SC boost to police plan for deporting Rohingyas
IMPHAL,4th Oct: Ruling by the Supreme Court that it would not intervene in the deportation of Rohingya refugees who enter the country illegally coupled with the Assam government successfully despatching the first batch of Rohingyas refugees to Myanmar, both on Thursday, is likely to aid in expediting the process for vacating Sajiwa Central Jail of Rohingyas.
With a team of Assam police handing over seven Rohingya Muslims to Myanmar authorities on completion of six and half year prison term in a detention centre of Silchar town, near Jiribam, a source informed that Sajiwa jail authorities are hopeful that their efforts to deport 11 Rohingyas currently lodged in the Central Jail would soon receive positive response from the government of Manipur.
While disclosing that the 11 Rohingyas, arrested by Manipur police from different parts of the state for authorised entry had already completed their sentence term, the source said that Sajiwa jail authorities had submitted relevant report to the Additional DGP, Manipur for necessary process to deport the detainees. On receipt of the report, the ADGP, according to the source, forwarded the matter to the state government and is awaiting clearance from the minister concerned. The source maintained that the jail authorities are fully prepared for deporting the jailed Rohingyas as and when the home minister gives the nod.
Regardless of the reported process for emptying Rohingyas from Sajiwa jail, the government of Assam on Thursday completed the process for sending back the seven Rohingya Muslims after an Assam police team comprising 27 officers and personnel escorted them from the Silchar detention centre via Jiribam district for the formal handing over on Myanmar side of the international border. The seven Rohingyas were deported as per the order issued by deputy secretary of Assam government’s political department.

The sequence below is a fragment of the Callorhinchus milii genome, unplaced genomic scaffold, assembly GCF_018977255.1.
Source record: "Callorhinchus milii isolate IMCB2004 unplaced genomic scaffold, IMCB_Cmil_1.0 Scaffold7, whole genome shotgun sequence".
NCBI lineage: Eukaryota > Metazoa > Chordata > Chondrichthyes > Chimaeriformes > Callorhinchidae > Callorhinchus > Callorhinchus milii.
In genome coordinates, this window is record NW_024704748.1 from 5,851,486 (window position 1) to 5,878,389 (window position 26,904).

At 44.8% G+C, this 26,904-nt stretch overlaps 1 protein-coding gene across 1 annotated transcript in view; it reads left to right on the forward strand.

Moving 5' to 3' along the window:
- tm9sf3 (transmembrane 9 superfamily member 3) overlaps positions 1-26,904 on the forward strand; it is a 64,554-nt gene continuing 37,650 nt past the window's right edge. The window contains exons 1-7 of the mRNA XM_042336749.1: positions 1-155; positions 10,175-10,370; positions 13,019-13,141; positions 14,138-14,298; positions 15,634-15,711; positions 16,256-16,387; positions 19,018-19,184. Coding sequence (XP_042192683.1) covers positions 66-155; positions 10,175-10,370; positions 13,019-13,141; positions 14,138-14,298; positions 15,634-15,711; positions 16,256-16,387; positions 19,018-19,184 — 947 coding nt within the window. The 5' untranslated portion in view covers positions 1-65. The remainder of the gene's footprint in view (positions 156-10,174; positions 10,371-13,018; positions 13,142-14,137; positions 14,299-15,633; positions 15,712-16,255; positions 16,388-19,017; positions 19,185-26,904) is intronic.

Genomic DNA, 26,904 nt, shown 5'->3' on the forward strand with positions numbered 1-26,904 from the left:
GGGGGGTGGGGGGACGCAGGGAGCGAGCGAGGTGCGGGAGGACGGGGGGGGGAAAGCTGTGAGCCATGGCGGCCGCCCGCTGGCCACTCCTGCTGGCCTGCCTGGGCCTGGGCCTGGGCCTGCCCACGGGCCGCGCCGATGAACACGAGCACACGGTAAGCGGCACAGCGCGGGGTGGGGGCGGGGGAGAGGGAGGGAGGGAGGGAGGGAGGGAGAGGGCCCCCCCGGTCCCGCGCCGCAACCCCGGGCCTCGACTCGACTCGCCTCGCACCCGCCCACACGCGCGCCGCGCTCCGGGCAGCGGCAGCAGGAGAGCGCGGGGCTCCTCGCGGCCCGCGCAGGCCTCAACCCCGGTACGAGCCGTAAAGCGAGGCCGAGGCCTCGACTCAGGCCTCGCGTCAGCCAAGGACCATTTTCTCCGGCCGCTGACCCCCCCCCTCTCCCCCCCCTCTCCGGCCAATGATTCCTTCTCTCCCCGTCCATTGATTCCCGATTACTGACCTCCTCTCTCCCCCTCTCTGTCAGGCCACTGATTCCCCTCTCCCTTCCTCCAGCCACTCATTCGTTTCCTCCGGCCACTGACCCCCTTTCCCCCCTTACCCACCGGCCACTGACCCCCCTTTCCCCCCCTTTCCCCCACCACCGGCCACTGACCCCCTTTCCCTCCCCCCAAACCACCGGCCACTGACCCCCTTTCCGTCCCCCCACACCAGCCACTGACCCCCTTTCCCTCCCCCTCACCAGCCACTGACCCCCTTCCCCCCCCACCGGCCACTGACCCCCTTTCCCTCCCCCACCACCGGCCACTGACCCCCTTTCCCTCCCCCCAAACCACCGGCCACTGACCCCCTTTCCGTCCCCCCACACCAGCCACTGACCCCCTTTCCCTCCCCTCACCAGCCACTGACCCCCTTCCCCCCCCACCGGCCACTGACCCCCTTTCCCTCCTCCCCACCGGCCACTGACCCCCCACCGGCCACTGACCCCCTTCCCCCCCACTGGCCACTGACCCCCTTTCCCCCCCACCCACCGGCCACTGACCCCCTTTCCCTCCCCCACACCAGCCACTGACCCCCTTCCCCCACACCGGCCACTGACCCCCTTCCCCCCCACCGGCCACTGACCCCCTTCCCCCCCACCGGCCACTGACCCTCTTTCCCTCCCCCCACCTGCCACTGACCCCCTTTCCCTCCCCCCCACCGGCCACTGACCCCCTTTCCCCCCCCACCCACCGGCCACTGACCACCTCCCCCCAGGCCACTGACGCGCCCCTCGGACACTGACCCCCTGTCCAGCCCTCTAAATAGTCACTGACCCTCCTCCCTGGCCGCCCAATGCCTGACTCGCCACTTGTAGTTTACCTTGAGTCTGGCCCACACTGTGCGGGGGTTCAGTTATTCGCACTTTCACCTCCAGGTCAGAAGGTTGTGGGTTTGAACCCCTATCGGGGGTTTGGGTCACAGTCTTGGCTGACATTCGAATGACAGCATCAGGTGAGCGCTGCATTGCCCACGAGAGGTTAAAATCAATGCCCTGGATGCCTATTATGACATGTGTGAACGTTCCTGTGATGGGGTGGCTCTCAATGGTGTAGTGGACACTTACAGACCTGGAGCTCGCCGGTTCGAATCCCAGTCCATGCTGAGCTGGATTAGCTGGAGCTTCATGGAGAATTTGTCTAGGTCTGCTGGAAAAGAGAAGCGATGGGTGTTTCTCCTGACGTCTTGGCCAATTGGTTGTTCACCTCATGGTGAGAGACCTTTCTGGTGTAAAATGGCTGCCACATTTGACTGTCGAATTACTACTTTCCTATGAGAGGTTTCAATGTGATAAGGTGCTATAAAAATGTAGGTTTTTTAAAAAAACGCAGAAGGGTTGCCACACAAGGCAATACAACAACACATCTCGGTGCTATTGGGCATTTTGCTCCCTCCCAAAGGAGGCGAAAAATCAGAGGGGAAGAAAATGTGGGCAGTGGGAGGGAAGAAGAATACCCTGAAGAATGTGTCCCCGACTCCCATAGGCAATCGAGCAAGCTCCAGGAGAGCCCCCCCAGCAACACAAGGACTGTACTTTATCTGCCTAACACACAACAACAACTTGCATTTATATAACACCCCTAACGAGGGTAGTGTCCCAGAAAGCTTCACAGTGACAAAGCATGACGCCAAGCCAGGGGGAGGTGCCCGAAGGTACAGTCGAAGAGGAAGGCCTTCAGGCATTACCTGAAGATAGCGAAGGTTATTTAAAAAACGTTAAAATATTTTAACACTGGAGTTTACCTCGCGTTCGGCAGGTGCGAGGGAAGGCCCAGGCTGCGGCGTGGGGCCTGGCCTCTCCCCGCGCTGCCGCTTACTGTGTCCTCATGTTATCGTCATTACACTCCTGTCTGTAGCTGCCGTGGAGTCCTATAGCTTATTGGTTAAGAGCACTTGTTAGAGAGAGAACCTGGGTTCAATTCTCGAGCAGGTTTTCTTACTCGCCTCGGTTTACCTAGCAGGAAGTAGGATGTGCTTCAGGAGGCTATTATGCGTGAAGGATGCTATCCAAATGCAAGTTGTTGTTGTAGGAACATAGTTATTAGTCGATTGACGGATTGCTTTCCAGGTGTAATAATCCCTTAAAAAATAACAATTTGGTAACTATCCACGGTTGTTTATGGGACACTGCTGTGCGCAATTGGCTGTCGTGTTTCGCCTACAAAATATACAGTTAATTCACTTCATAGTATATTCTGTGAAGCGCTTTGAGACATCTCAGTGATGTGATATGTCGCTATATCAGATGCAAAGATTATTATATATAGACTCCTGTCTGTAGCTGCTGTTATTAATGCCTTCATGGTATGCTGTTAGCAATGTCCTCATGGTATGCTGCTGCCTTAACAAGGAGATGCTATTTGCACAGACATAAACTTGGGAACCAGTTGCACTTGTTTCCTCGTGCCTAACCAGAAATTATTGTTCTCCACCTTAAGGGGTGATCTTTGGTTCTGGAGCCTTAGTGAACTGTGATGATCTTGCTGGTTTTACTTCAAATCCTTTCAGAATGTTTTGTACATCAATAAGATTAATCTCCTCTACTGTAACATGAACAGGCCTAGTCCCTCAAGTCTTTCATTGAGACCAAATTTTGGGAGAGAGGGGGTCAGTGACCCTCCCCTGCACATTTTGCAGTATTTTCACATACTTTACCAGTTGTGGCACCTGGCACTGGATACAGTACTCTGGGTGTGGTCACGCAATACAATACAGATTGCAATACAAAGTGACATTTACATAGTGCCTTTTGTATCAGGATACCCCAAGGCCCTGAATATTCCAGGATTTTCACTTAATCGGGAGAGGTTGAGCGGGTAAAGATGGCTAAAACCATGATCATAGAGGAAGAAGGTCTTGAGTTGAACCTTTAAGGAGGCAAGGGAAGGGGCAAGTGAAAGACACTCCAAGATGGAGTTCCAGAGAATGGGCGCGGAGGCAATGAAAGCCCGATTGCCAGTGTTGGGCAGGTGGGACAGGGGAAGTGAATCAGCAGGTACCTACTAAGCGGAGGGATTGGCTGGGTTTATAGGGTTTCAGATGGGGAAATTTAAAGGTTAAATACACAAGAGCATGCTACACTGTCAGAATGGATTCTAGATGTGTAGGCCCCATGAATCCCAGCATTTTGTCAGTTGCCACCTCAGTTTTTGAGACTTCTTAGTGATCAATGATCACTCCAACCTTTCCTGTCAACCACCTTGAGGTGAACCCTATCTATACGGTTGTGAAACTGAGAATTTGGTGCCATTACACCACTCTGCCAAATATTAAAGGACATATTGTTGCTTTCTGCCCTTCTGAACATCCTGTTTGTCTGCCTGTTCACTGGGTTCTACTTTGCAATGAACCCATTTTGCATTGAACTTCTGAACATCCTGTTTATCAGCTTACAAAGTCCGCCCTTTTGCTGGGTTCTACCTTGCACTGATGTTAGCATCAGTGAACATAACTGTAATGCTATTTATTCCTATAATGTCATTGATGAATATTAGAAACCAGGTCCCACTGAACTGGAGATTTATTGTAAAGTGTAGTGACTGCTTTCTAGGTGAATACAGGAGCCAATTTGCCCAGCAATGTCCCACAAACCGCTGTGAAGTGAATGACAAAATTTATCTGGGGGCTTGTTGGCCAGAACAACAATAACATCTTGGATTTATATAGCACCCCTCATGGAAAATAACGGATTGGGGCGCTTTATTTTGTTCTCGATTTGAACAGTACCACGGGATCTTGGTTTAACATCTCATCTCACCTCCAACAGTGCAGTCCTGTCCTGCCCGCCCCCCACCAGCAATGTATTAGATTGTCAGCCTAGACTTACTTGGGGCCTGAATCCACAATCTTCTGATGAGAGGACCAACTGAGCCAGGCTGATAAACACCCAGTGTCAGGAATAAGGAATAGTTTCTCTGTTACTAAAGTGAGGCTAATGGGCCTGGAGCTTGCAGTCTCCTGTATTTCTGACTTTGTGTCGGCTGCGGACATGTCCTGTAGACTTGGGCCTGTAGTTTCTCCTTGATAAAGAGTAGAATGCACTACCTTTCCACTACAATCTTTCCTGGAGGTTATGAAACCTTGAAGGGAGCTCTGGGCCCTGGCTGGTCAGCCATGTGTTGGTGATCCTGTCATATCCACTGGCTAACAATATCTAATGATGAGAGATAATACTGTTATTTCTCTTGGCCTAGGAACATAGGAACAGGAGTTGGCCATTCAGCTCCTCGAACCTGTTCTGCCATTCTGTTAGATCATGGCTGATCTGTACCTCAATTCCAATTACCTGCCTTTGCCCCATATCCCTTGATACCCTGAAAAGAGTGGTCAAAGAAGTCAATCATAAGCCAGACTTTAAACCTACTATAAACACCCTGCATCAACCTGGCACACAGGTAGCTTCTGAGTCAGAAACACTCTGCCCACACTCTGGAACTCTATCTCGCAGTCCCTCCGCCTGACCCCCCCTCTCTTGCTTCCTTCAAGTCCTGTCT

The Assam police team also handed over details of the seven at the time of handing them over to Myanmar officials at Immigration Office, Tamu which is located near Moreh Gate No 2. Identities of the seven have been established as Md Inus s/o Md Mahmud, Md Sabir Ahmed s/o Kabir Ahmed, Md Jamal s/o Md Sukkur, Md Salam s/o Md Illias, Md Mukbul Khan s/o (late) Jafaruddin, Md Rohimuddin s/o Md Nizamuddin and Md Jamal Hussain s/o Md Ahmed Hussain. All of them are from Keito (Badarpara) village of Myanmar’s Faida district and in the 26-32 year age bracket.
Rohingya refugees were handed over at 1 pm in the presence of Moreh SDPO cum Immigration Officer Sandip Gopal Das, Moreh Integrated Check-post in-charge Md Tajjuddin and officer-in-charge of Moreh police station Letkhohao Vaiphei, and Myanmarese officials. Our Moreh correspondent quoted deputy director of Tamu Immigration Office Aung Myo and immigration officer Maung Maung Tar as saying that officials of the immigration office will be responsible for escorting the seven Rohingyas up to a place called Monou North-eastern Valley from where they will move on their own.
Meanwhile, the Supreme Court Thursday cleared last minute hurdles leading to the first ever deportation of seven illegally migrated Rohingyas to Myanmar by dismissing the plea which sought to thwart the government’s move.
Just after the court’s order, the authorities concerned deported the seven illegal immigrants, who had migrated to India in 2012. The top court said that these Rohingyas were convicted by the competent court under the Foreigners Act and were held to be as illegal immigrants.
A bench of Chief Justice Ranjan Gogoi and Justices Sanjay Kishan Kaul and KM Joseph said that even the country of their origin Myanmar has identified them and accepted them as its citizens. “Having considered the prayer, we would not like to interfere with the decision taken. The petition is dismissed,” the bench said.